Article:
About the UW Bothell Herbarium
The UW Bothell Herbarium provides a critical authoritative record of plants occurring in the campus wetland and the greater North Creek Basin. As the vegetation changes through time in the wetland it will form a reliable record to help us and future researchers understand biological and habitat change in one of our regions’ preeminent floodplain restoration projects.
The herbarium is a valuable resource for classes such as BES 490 (Pacific Northwest Plants), BBIO 471 (Plant Ecology), BES 316 (Ecological Methods), and many others. Students use the herbarium as a resource to aid in identifying plants and gain valuable skills working in the herbarium by practicing careful scientific documentation.
The UW Bothell Herbarium is already playing an important role in fulfilling the mission of the Sarah Simonds Green Conservatory: to foster research and educate students and the general public about the natural world in our region.
Herbarium Digital Badges
To keep track and also celebrate contributions of volunteers, seven digital badges are offered for volunteers for time contributed or plant ID competency.
Time badges for 15 or 25+ hours are awarded per quarter on the last day of each quarter. Competency badges can be tested for when the volunteer feels like they are ready and is usually scheduled with other volunteers testing for the same badge. Read more and view details on the types of badges offered.
What is a Herbarium?
A herbarium (plural: herbaria) is a plant facility that functions in three ways: as a museum, a library, and a scientific lab.
Plants are collected in the field, and details are recorded such as ecology, form, size, and color. They are then pressed in newspaper, allowed to dry, and finally glued on thick paper. The preserved plants are stored in a cabinet, and organized. At the UW Bothell Herbarium, plants are organized alphabetically first by family, then by genus and species. The whole process takes at least 3 weeks, but the specimens can last hundreds of years.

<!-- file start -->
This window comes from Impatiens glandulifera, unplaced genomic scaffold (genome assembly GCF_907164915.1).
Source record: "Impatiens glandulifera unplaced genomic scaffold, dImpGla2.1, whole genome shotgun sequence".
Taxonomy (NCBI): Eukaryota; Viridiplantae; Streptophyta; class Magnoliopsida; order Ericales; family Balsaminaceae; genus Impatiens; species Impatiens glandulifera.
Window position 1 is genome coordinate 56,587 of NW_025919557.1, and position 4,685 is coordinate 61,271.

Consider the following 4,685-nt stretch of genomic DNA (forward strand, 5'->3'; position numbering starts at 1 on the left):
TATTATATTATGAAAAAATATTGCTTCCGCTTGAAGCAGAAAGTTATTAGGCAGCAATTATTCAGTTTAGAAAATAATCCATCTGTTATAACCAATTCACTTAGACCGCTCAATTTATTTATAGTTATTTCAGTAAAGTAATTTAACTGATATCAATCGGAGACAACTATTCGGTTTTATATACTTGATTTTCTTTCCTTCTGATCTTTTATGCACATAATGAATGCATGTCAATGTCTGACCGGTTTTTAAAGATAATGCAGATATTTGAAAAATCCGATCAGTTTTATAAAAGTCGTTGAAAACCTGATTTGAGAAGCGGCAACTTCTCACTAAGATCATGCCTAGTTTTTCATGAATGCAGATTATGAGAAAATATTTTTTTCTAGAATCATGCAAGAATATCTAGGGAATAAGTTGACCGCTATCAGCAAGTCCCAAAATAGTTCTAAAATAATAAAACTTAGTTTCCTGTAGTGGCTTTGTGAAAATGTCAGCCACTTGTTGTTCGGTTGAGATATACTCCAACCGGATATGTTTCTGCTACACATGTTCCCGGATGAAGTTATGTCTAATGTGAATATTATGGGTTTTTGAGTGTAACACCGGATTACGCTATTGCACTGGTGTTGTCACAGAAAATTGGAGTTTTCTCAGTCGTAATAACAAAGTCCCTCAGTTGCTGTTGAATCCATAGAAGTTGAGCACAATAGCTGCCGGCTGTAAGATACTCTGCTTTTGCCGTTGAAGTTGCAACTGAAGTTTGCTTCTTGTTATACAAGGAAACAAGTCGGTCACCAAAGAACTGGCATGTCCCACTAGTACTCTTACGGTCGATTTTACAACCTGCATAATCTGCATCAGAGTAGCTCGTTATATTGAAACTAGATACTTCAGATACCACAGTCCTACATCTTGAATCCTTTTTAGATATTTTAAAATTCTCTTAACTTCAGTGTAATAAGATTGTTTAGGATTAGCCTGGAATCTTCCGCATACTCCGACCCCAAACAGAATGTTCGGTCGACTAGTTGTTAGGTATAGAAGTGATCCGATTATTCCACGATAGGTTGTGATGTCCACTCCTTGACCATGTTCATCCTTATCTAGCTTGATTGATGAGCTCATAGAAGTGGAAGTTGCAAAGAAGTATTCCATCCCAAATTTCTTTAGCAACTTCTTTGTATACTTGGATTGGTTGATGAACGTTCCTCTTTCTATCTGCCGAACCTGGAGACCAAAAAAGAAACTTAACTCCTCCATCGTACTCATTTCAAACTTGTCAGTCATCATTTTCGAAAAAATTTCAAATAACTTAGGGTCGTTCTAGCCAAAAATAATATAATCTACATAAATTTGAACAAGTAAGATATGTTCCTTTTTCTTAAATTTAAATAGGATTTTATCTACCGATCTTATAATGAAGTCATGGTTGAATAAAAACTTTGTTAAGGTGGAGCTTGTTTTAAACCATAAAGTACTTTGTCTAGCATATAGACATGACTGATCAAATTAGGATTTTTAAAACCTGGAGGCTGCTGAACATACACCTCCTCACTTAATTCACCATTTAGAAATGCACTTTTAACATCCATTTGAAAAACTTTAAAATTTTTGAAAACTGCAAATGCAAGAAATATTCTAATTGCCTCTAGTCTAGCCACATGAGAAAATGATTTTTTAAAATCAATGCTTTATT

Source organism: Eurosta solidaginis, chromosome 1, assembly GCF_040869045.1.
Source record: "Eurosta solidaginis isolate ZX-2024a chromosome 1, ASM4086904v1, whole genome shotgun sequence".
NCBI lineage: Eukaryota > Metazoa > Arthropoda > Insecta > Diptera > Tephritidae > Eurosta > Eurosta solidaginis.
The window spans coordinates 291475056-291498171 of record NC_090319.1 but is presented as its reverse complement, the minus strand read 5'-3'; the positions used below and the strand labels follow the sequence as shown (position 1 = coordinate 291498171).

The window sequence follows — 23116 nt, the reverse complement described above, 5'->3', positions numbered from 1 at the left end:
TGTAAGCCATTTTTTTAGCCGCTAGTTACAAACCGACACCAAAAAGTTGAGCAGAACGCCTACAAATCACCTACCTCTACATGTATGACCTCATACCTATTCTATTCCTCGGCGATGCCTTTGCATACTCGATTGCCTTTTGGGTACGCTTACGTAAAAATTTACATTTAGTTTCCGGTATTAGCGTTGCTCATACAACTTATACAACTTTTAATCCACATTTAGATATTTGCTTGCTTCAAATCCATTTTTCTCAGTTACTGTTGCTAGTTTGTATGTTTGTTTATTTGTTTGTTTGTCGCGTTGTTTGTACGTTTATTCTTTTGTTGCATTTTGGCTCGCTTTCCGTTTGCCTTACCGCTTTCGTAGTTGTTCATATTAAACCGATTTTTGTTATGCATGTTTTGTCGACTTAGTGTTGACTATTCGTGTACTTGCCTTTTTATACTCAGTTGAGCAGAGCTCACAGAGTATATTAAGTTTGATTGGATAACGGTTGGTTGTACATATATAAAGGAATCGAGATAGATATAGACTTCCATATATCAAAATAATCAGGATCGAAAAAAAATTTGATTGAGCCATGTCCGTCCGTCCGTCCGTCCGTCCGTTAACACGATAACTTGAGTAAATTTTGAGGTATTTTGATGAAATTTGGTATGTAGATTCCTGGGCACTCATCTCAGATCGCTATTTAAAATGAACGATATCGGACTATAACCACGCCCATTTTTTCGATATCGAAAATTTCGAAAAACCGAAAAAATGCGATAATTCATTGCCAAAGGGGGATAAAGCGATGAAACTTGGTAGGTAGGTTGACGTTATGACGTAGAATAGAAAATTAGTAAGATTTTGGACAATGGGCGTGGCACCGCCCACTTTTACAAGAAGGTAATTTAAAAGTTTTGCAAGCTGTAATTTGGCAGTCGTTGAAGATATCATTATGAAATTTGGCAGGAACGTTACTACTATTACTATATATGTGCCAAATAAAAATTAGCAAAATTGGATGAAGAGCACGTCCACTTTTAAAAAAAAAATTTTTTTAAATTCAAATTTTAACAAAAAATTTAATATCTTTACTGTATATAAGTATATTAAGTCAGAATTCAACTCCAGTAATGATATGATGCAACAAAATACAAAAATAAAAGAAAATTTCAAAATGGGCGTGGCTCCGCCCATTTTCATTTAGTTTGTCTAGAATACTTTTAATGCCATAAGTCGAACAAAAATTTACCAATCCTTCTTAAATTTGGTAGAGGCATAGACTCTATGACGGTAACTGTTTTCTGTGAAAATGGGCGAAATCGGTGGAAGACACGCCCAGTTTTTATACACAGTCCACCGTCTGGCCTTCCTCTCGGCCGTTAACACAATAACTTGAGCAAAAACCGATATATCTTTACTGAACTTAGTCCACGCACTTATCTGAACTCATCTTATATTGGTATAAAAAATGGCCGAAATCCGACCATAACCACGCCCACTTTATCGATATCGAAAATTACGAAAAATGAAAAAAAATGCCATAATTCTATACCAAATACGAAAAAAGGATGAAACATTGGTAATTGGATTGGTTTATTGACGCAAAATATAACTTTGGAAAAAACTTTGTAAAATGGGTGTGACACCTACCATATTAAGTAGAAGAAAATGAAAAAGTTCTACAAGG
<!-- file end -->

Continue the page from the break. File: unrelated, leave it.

Once plants are preserved, the herbarium holds them in their collection indefinitely. Similar to a library, a herbarium can borrow specimens from another facility so a scientist can use it during research.
Last of all, a herbarium functions as a lab for students and researchers. Students can use the specimens to help their plant identification skills and as an extension to classroom learning. Scientists can use the samples when studying taxonomy or even use the tissues from the plant for DNA and protein samples.
History of Herbaria
The herbarium practice formally began in the 16th century, and it was later streamlined by Carl Linnaeus in the 18th century by preserving specimens on paper and storing them in cabinets. The framework started by Linnaeus is used by modern herbaria, with a few added digital tools. To learn more read:
History and Modern Uses of a Herbarium.
Students, trail users, and visitors can interact with nature on their own, without a guide, and still have access to high quality information by scanning the plant tags with their phone. This is great for students studying on their own and trying to complete ecology or plant assignments for class. Plant reports were written and edited by students, staff, and UW Bothell Herbarium volunteers. They include photographs, plant specs, how they can be used in restoration or benefit the environment and wildlife, and how the plant may have been used by local native tribes or used commercially. Read more.
At this time, weekly led plant walks, collections, and CBLR volunteer opportunities are unavailable. If driven students want to find a faculty member to study under, they can gain access to the herbarium to work on their own collections and plant projects. They can do this as a volunteer opportunity, independent project for credit, or independent research for credit. Contact Tyson or Sarah for information how to get this started.
The herbarium is a space where several members of the community (UW and Puget Sound area) volunteer their time to keep this collection of plants up-to-date and available to researchers, faculty, and students.
- Tyson Kemper, Herbarium Curator - email@example.com
- Sarah Verlinde, Collections Manager - firstname.lastname@example.org
- Maintains the online collection, digital badges, and access to SSGC.
- Ashley Shattuck, Botanist/Collector
- Christie Caldwell, Wildlife Biologist
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